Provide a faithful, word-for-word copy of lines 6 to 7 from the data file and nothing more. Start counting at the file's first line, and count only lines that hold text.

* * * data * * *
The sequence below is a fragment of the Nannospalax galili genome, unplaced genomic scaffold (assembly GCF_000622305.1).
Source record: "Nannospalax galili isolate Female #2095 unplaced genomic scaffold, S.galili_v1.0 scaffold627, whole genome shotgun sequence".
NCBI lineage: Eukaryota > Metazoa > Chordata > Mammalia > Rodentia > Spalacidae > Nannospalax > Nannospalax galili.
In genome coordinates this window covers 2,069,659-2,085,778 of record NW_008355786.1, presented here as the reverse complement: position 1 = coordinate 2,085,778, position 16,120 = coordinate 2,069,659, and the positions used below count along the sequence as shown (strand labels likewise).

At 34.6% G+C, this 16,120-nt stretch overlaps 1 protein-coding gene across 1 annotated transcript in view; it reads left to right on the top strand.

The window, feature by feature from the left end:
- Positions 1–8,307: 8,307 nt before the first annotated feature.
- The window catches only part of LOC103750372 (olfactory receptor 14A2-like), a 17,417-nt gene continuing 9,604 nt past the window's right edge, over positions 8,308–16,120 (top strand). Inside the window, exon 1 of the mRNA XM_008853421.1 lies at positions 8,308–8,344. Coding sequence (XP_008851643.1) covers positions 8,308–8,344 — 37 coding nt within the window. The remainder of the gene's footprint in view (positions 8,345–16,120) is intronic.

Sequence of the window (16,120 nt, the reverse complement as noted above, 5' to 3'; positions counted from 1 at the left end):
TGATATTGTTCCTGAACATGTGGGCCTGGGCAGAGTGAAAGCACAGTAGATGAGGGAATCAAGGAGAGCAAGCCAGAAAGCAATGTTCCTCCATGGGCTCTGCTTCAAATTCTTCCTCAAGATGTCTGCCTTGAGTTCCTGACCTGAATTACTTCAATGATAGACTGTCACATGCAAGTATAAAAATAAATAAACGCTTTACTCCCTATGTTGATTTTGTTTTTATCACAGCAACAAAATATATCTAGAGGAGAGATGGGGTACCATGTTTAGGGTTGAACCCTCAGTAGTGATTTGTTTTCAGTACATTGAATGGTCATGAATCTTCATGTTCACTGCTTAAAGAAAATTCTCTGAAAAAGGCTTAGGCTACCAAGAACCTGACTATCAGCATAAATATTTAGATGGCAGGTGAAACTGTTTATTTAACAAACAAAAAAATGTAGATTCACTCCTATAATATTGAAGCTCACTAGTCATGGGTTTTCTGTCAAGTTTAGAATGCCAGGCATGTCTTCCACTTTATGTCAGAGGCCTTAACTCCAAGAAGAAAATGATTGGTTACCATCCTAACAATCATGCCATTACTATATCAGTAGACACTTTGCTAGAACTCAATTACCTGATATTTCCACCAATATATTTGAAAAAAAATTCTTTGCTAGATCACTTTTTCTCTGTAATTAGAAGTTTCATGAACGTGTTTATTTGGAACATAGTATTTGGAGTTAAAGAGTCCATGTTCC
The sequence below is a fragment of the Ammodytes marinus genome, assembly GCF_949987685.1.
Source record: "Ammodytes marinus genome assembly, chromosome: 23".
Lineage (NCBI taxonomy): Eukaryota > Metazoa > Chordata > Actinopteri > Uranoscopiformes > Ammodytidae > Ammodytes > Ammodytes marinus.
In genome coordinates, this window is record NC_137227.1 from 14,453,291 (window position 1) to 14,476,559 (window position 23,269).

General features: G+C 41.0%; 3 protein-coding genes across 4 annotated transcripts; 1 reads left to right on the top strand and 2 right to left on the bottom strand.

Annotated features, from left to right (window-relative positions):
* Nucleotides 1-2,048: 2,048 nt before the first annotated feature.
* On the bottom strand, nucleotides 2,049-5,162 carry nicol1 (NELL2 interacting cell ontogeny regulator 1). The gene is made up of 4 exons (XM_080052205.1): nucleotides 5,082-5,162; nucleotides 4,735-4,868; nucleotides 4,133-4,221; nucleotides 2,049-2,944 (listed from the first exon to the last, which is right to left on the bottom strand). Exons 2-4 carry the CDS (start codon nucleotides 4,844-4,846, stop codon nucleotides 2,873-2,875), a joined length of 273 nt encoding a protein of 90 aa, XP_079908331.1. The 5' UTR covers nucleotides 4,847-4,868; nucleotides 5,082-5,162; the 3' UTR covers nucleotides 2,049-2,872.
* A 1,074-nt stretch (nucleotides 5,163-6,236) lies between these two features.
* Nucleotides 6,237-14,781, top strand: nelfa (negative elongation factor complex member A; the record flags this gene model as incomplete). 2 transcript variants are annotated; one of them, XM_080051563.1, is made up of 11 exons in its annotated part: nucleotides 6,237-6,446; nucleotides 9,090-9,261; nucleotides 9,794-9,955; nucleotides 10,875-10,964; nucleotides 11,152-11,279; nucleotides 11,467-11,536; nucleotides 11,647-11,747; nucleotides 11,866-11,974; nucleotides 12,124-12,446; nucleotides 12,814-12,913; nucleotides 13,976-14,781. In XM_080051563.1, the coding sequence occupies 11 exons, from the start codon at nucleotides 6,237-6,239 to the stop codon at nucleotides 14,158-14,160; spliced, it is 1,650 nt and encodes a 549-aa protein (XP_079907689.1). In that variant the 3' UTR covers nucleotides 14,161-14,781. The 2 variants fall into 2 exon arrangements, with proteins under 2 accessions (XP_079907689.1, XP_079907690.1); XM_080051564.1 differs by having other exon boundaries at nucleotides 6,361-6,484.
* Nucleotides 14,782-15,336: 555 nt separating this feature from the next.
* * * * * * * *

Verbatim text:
The window, feature by feature from the left end:
- Positions 1–8,307: 8,307 nt before the first annotated feature.